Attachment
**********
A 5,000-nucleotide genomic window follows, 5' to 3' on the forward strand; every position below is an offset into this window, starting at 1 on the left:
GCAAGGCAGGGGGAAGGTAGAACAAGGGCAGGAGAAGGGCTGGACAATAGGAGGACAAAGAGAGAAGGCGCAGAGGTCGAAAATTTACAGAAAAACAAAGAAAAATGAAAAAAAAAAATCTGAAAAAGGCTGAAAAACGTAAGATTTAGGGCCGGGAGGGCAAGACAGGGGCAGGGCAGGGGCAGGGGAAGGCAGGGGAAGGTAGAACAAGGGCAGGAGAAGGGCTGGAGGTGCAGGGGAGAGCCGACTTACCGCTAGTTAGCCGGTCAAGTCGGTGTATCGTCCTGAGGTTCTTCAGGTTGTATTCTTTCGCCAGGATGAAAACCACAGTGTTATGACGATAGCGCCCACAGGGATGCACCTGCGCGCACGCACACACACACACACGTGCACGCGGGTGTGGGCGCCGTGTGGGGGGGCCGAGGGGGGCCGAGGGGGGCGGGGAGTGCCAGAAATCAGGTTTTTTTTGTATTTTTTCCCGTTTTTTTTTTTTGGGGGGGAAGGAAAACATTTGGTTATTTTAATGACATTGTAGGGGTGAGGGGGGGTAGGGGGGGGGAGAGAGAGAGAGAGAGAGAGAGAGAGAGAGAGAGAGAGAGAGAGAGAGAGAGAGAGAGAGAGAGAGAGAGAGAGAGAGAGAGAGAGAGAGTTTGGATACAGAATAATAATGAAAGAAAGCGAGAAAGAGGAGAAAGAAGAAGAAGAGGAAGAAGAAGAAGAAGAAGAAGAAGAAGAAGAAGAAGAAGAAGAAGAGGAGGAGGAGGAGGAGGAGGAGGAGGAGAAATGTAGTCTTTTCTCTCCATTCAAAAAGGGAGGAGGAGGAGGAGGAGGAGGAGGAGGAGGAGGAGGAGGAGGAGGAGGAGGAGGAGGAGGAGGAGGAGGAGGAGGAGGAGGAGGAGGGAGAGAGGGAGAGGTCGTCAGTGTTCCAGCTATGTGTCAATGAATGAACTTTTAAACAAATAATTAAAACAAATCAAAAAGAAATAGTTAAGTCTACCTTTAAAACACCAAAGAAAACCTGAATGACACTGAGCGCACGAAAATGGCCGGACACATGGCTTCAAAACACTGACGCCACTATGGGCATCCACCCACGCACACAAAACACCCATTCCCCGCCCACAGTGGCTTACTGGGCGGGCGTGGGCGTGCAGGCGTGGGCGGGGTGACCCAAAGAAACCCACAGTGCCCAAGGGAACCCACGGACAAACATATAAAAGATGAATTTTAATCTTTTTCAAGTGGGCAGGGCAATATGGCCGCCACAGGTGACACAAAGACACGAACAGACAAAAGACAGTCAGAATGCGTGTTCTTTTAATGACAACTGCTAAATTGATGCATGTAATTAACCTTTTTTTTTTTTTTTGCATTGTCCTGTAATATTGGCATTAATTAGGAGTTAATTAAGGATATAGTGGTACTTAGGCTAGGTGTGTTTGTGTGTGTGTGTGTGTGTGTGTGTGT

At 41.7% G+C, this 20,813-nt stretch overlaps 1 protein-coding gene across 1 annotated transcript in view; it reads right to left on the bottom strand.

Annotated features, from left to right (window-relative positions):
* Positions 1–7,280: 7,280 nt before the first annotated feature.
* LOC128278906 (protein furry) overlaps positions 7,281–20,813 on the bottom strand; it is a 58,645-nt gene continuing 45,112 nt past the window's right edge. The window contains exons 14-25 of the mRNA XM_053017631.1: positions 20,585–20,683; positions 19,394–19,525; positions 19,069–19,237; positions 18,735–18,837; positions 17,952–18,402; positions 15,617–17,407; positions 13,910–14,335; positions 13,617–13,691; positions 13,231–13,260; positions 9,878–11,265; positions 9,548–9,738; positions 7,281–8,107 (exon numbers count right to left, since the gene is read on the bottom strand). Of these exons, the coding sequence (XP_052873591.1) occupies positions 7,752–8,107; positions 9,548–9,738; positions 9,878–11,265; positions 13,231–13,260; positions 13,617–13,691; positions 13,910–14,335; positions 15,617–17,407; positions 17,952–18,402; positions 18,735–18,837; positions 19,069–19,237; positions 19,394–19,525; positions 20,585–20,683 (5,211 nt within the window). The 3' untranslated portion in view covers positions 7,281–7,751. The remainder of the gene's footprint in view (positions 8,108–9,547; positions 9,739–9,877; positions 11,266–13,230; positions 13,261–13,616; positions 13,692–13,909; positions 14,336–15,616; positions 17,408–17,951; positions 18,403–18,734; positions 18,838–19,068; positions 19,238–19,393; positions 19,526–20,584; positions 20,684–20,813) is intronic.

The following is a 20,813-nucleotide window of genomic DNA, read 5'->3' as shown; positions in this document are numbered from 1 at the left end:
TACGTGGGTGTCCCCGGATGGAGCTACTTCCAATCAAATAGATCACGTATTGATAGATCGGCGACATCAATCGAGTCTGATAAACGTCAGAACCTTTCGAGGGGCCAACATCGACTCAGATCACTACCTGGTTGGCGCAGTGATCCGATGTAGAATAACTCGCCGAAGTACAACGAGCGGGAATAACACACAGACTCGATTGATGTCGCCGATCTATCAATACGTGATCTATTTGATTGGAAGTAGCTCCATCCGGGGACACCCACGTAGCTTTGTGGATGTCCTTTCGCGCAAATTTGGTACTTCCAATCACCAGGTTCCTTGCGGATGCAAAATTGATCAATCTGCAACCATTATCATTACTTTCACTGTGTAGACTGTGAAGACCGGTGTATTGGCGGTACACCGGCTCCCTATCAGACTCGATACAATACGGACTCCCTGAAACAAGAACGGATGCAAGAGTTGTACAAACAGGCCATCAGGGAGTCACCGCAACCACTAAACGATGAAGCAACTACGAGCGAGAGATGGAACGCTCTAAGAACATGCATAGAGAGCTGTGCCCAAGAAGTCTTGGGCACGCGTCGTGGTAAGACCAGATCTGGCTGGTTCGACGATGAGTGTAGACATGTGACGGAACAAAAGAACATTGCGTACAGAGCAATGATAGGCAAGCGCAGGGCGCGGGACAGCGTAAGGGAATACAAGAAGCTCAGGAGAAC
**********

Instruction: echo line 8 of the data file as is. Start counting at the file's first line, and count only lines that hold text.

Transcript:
TACGTGGGTGTCCCCGGATGGAGCTACTTCCAATCAAATAGATCACGTATTGATAGATCGGCGACATCAATCGAGTCTGATAAACGTCAGAACCTTTCGAGGGGCCAACATCGACTCAGATCACTACCTGGTTGGCGCAGTGATCCGATGTAGAATAACTCGCCGAAGTACAACGAGCGGGAATAACACACAGACTCGATTGATGTCGCCGATCTATCAATACGTGATCTATTTGATTGGAAGTAGCTCCATCCGGGGACACCCACGTAGCTTTGTGGATGTCCTTTCGCGCAAATTTGGTACTTCCAATCACCAGGTTCCTTGCGGATGCAAAATTGATCAATCTGCAACCATTATCATTACTTTCACTGTGTAGACTGTGAAGACCGGTGTATTGGCGGTACACCGGCTCCCTATCAGACTCGATACAATACGGACTCCCTGAAACAAGAACGGATGCAAGAGTTGTACAAACAGGCCATCAGGGAGTCACCGCAACCACTAAACGATGAAGCAACTACGAGCGAGAGATGGAACGCTCTAAGAACATGCATAGAGAGCTGTGCCCAAGAAGTCTTGGGCACGCGTCGTGGTAAGACCAGATCTGGCTGGTTCGACGATGAGTGTAGACATGTGACGGAACAAAAGAACATTGCGTACAGAGCAATGATAGGCAAGCGCAGGGCGCGGGACAGCGTAAGGGAATACAAGAAGCTCAGGAGAAC